Guests - If You want access to member only forums on HSO. You will gain access only when you sign-in or Sign-Up on HotSpotOutdoors.

It's easy - LOOK UPPER right menu.

Hawg

Mourning Doves Gone Too?

29 posts in this topic

I've seen them in Rochester all winter.  They come at dusk and clean up the sunflower seeds on the ground. 

Share this post


Link to post
Share on other sites

This is from the DNR page. They must have moved south a little, I went from quite a few to none.

Habitat and range

Mourning doves are common along country roads, and are also found in towns and open forests. In winter mourning doves migrate south; however, some can be seen year round in southern Minnesota.

Share this post


Link to post
Share on other sites
11 hours ago, Hawg said:

This is from the DNR page. They must have moved south a little, I went from quite a few to none.

Habitat and range

Mourning doves are common along country roads, and are also found in towns and open forests. In winter mourning doves migrate south; however, some can be seen year round in southern Minnesota.

Southern Minnesota.   That be right here. 

Share this post


Link to post
Share on other sites

I still had a few yesterday in SW MN. If it wasn't for the doves, I wouldn't be buying safflower seeds.

Share this post


Link to post
Share on other sites

We typically have them through much of the winter in our neck of the prairie in SC MN. However, if the weather starts to get real cold they seem to head into towns and other more sheltered areas. 

Share this post


Link to post
Share on other sites

I was down in NW Iowa this past week.  All kinds of mourning doves there.

Soybean and corn harvest is starting;  so spilled grain in the field may hold them there awhile. 

Share this post


Link to post
Share on other sites

Saw a few in the yard last week also, now that I have started bird feeding again. 

Share this post


Link to post
Share on other sites

We had our first Junco arrive this weekend. Hope that is not a sign of the type of winter we are in for :cry:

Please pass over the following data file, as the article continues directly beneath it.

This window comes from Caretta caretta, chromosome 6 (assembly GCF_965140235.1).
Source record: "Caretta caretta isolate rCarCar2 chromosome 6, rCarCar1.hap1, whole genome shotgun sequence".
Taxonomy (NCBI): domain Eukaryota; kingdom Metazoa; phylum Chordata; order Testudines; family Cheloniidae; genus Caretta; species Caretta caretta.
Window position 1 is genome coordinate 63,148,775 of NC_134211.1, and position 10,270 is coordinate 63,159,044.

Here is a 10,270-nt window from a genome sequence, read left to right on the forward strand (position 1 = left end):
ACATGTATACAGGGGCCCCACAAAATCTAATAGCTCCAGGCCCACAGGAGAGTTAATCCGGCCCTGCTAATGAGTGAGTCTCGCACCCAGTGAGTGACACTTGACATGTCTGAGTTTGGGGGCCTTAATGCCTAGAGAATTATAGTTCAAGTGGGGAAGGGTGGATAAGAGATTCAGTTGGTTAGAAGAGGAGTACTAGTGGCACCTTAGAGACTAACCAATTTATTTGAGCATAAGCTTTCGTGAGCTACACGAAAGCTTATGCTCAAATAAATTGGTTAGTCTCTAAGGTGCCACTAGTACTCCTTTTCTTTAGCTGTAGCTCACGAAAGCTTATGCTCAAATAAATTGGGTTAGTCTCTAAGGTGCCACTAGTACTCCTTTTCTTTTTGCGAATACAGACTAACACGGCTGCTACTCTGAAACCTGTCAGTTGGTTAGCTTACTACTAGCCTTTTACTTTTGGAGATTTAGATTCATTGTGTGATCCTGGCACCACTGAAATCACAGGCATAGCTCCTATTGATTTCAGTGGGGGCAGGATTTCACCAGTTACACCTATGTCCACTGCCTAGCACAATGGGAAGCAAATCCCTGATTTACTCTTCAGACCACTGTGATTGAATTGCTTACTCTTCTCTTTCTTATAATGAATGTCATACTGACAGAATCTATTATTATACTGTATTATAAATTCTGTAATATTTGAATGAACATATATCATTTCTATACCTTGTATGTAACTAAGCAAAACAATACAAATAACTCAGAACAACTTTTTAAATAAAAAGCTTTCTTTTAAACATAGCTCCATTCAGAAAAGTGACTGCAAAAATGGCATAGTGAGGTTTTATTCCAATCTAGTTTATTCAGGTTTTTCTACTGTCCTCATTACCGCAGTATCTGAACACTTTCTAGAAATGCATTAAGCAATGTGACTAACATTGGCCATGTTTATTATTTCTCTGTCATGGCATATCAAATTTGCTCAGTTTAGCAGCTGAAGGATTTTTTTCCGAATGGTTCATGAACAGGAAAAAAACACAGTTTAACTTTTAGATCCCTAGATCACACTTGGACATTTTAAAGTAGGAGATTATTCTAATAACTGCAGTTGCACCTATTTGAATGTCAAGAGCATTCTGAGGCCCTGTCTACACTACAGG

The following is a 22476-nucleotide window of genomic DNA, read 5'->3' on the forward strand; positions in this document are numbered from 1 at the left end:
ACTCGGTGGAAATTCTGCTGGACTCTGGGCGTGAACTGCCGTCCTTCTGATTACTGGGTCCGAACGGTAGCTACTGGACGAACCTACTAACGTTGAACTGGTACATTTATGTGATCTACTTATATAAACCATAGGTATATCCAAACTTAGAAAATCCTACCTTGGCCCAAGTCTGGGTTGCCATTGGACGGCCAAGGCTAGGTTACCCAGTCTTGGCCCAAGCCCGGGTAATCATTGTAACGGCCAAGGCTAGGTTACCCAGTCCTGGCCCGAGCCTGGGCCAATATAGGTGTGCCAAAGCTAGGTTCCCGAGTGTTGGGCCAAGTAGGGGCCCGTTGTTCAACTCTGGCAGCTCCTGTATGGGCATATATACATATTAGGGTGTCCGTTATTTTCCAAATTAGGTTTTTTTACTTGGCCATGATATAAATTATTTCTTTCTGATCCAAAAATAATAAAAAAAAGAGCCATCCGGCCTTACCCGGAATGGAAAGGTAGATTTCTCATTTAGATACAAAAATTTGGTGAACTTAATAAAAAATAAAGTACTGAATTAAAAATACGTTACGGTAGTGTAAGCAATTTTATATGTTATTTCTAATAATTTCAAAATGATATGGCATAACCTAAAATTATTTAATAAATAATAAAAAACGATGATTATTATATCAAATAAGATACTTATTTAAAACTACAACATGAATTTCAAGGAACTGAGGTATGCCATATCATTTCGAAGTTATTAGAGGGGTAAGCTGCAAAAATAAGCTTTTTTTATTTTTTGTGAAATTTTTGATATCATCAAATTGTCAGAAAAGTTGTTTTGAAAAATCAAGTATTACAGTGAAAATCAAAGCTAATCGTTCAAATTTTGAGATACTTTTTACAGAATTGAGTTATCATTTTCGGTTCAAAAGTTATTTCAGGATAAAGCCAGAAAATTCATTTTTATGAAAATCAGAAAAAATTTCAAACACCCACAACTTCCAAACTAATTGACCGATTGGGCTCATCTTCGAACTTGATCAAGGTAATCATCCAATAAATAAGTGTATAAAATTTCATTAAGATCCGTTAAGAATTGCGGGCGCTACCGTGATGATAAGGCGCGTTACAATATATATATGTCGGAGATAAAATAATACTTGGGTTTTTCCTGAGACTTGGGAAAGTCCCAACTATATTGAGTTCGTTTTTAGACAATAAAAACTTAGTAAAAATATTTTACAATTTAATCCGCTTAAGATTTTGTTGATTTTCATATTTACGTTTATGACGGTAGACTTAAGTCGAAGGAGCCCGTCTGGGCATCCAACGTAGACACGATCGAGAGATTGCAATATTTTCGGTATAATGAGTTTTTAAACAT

Dotch likes this

Share this post


Link to post
Share on other sites

I was at the cabin this weekend and SAW a few of them also. wasn't paying a whole lot of attention at home but thought i'd seen one here in stearns county last nite. gonna keep an eye out tonite.

I know the hummingbirds are gone!

 

Share this post


Link to post
Share on other sites
1 hour ago, Jim Almquist said:

We had our first Junco arrive this weekend. Hope that is not a sign of the type of winter we are in for :cry:

Not a good sign. The hummingbirds have been conspicuously absent from the feeders here since about the 21st, right before everything got washed down the creek. One of their earlier exits from the ranch. :crazy:

Share this post


Link to post
Share on other sites

OK.............I give.................whats the secret or oman to seeing juncos this early?????????????????????????

Dotch likes this

Share this post


Link to post
Share on other sites

To make people worry so they will buy wool garments. Sort of like global warming and buying indulgences like carbon credits. :D

Jim Almquist likes this

Share this post


Link to post
Share on other sites
32 minutes ago, smurfy said:

OK.............I give.................whats the secret or oman to seeing juncos this early?????????????????????????

Means get the snowmobiles ready boys it's going to be a good winter!  :D

Share this post


Link to post
Share on other sites

Most years they show up at the end of October into early November. Just hope this one was lost and not trying to escape early.

 

Funny I was just looking at wool coats Dotch  :whistle:

Share this post


Link to post
Share on other sites
1 hour ago, Jim Almquist said:

Most years they show up at the end of October into early November. Just hope this one was lost and not trying to escape early.

 

Funny I was just looking at wool coats Dotch  :whistle:

That's funny, I was just looking at airplane tickets.....  :D

Jim Almquist likes this

Share this post


Link to post
Share on other sites
On 9/26/2016 at 0:37 PM, Jim Almquist said:

We had our first Junco arrive this weekend. Hope that is not a sign of the type of winter we are in for :cry: